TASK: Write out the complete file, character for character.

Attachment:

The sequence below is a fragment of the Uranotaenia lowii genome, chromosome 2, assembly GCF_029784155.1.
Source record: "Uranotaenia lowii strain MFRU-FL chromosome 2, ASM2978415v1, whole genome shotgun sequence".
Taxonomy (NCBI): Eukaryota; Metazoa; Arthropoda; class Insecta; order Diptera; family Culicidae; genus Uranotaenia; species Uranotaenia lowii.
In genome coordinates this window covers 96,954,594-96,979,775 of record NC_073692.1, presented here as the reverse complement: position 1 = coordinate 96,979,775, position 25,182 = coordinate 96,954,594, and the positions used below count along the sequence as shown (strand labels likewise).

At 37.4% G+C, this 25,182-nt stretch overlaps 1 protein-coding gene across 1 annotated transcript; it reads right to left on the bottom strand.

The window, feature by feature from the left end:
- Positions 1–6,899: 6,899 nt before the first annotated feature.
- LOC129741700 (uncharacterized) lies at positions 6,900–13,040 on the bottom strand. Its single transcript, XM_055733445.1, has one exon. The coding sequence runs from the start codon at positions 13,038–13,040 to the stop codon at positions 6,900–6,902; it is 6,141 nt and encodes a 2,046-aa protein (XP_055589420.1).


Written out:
The sequence below is a fragment of the Uranotaenia lowii genome, chromosome 2, assembly GCF_029784155.1.
Source record: "Uranotaenia lowii strain MFRU-FL chromosome 2, ASM2978415v1, whole genome shotgun sequence".
Taxonomy (NCBI): Eukaryota; Metazoa; Arthropoda; class Insecta; order Diptera; family Culicidae; genus Uranotaenia; species Uranotaenia lowii.
In genome coordinates this window covers 96,954,594-96,979,775 of record NC_073692.1, presented here as the reverse complement: position 1 = coordinate 96,979,775, position 25,182 = coordinate 96,954,594, and the positions used below count along the sequence as shown (strand labels likewise).

At 37.4% G+C, this 25,182-nt stretch overlaps 1 protein-coding gene across 1 annotated transcript; it reads right to left on the bottom strand.

The window, feature by feature from the left end:
- Positions 1–6,899: 6,899 nt before the first annotated feature.
- LOC129741700 (uncharacterized) lies at positions 6,900–13,040 on the bottom strand. Its single transcript, XM_055733445.1, has one exon. The coding sequence runs from the start codon at positions 13,038–13,040 to the stop codon at positions 6,900–6,902; it is 6,141 nt and encodes a 2,046-aa protein (XP_055589420.1).